Reflections

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Coming to Columbia

By Mirta Ojito ’01
Columbia Journalism School Professor

I first came to Columbia in the throes of passion. I was a reporter for The Miami Herald and my date, the man who would later become my husband, brought me to his annual pilgrimage to the Journalism School: the Maria Moors Cabot award ceremony, where he was sure to find old friends who come together every year to celebrate the best among them for their coverage of Latin America. I wore high heels and a long dress – it used to be a very formal, very black tie event – and took his arm to steady my steps on College Walk.

Tiny lights were twinkling from the trees that line up the walk. The Journalism School was to our right and we took a peek. The lobby was bare, and there was really nothing to see, except that bronze plaque with the Pulitzer quote that continues to draw me in when I need inspiration and a sense of purpose: “The power to mould the future of the Republic will be in the hands of the journalists of future generations.” For me, as someone who grew up in communist Cuba where journalism was quashed and no one had the power to mold anything, much less the future of the republic, the quote seemed daring and righteous at the same time.  

I remember thinking, “One day, I’m going to be a student here.” I was 29 at the time and had already initiated a courtship with the New York Times that would culminate with my accepting a job offer and moving to New York in 1996. Soon after, Professor Sam Freedman invited me to his class to speak about my work covering the immigration beat for the Metro desk. In the students’ eyes, I saw their ambition. “They would trade places with me in a second,” I thought. And the reverse was true, too. More than anything else, I wanted to be in their place.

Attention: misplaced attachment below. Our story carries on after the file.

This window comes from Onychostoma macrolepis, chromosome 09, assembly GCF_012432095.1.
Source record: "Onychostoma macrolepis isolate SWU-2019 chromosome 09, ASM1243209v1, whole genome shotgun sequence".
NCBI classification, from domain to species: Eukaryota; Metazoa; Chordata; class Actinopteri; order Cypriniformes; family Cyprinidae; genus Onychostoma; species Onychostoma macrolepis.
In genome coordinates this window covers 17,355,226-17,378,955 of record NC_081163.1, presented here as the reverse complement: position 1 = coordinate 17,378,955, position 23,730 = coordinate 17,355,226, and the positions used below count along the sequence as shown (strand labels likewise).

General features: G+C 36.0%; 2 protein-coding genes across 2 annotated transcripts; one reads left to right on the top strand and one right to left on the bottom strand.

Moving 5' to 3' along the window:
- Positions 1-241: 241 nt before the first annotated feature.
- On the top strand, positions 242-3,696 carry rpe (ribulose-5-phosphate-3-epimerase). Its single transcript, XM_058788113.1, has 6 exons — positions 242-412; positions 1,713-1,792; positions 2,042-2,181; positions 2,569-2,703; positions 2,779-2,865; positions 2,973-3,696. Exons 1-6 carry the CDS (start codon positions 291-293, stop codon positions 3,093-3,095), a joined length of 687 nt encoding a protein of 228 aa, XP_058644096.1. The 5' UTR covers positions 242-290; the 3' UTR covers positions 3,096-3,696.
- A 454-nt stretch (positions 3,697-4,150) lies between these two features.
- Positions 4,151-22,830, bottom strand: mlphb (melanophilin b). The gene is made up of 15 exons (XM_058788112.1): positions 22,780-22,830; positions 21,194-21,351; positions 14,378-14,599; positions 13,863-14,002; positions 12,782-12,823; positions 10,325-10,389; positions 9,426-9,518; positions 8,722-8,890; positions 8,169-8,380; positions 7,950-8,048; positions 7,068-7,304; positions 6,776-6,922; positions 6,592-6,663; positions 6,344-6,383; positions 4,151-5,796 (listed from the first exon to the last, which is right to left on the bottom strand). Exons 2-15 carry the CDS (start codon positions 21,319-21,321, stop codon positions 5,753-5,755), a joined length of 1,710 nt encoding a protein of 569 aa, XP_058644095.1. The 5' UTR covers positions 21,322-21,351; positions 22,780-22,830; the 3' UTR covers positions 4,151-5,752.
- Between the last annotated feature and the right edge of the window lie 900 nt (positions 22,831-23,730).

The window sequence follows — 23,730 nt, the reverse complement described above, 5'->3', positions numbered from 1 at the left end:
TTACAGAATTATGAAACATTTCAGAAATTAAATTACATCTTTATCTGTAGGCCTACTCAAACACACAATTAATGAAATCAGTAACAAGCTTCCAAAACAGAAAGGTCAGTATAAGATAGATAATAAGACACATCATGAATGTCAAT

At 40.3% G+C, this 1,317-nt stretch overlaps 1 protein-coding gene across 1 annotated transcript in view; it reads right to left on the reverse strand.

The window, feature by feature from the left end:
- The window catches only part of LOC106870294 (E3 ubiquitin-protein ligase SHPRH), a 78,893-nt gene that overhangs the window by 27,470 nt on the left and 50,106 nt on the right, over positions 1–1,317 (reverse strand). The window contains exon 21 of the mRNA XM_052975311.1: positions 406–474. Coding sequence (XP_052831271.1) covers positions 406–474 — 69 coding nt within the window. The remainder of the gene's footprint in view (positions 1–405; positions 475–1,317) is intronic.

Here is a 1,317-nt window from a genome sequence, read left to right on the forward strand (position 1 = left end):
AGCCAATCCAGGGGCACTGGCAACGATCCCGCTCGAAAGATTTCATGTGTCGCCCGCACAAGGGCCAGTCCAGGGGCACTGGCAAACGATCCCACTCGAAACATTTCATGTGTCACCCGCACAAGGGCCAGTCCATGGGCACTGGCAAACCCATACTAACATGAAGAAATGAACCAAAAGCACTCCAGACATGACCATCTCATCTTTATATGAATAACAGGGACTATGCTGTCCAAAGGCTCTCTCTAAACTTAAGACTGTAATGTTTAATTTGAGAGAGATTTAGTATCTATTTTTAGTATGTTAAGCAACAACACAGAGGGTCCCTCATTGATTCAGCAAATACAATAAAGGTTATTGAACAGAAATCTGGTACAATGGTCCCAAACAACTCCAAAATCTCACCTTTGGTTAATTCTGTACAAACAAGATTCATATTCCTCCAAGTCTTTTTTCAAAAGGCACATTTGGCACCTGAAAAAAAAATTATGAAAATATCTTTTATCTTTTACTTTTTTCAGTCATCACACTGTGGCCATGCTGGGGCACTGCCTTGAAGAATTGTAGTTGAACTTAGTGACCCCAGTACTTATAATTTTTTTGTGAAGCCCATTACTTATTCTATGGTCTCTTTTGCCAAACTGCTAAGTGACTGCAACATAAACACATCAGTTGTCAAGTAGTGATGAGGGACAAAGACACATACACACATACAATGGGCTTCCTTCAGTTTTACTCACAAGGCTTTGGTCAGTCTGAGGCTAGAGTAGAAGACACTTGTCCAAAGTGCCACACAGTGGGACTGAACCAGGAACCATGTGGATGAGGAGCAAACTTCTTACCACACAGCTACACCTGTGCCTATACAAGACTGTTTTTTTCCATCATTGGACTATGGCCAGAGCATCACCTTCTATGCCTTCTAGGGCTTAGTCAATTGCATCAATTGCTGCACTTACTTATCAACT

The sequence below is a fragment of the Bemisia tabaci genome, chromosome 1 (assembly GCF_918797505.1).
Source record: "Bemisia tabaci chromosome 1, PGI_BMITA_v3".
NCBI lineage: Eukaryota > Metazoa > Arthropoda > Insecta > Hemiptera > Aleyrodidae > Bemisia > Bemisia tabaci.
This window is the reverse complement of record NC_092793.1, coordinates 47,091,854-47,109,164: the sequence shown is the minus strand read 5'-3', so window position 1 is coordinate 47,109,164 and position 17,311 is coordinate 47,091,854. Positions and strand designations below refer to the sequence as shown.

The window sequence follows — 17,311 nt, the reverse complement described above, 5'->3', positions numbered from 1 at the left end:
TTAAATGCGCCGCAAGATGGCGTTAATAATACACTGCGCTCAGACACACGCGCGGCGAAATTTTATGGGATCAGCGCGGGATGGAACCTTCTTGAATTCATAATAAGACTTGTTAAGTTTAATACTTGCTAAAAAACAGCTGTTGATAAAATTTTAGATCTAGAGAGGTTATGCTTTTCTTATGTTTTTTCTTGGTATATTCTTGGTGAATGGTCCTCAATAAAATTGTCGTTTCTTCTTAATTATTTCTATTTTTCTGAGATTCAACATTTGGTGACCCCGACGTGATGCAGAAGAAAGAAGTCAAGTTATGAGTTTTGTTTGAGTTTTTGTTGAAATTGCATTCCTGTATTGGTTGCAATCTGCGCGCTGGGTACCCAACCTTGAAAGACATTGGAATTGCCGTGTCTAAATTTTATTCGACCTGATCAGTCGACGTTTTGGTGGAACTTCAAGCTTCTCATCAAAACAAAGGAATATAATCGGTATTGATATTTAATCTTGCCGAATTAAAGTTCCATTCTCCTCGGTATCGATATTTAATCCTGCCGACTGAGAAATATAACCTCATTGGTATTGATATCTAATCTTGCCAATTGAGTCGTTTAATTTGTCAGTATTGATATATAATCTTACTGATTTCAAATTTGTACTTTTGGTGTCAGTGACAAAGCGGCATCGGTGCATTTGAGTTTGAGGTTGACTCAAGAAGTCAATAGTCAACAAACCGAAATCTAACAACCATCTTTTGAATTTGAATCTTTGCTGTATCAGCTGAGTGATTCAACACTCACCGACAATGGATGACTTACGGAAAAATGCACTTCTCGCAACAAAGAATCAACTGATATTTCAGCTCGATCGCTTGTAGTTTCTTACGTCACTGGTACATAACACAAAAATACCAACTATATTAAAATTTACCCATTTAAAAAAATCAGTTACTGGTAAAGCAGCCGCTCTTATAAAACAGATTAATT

Within four years, I was a student here. By then, I was the mother of a newborn. That year was a blur - I do not recommend typing while breastfeeding. There were highlights, though, unforgettable moments. I came to class late one day and Professor Freedman let me in. “She has a baby,” he explained to the class, since others knew not to even knock if they were late. I enjoyed Andie Tucher’s history of journalism class so much that I think I took it twice. Don’t ask. And I discovered the pleasures of reading Ryszard Kapuscinski in Anne Nelson’s international journalism class. I didn’t make any friends. Who wants to socialize with a new mom? But I developed a liking for the rhythms of academic life, and I liked the idea that journalism could be taught.

I liked the idea so much that I came back. I’m still here.

Posted by: AlumniAlumni, FacultyFaculty April 2012

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